Dense, hard bread was used as plates, historically - trenchers - even for foods that can be generously sauced. Some of the liquid might soak in, but the structure should remain sound.
I would imagine a dense cracker, like hardtack, could be shaped into a cup and baked hard, and then used without leaking. A fluffy/airy cracker would sog up pretty quickly, and in a richer dough fats might lift out with heat (and leave openings for liquid), but a simple flour-and-water dough could probably be made sturdy enough to hold liquid without dissolving for some time. Maybe like salt dough ornaments, only without enough salt to be inedible? Perhaps sugar instead? or edible play-dough recipes, may become sturdy after baking? Should work for "sturdy", anyway.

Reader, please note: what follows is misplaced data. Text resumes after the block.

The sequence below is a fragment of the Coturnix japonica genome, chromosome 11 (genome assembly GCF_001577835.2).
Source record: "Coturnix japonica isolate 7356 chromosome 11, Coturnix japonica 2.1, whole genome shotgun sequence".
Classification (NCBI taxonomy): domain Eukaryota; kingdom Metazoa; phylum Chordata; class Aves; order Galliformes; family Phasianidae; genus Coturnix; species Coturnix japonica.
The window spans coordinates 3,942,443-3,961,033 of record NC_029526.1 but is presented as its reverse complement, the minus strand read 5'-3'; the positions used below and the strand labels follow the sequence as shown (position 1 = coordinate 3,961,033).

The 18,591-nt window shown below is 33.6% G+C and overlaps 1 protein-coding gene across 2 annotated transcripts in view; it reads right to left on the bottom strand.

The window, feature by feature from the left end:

It would be tricky to balance sturdiness with palatability, though, as a generously sturdy cup would tend to be both tough and tasteless (and dry), a thinner one my be less sturdy, and one that can soften or gain flavorings from the liquid would have to be carefully timed not to soak too quickly.
You might manage something with an unleavened sweet cracker, or a very hard/crunchy cookie, rolled out on the thinner side so it can be comfortably bitten into once the liquid is drunk. Perhaps spices can give it flavor, as too much sugar will disrupt the cracker's consistency as it dissolves. It may be helpful to dry before baking, as is done with clay, to prevent cracking or the formation of air pockets... since docking will be counterproductive. Or perhaps baked twice, to draw off extra moisture.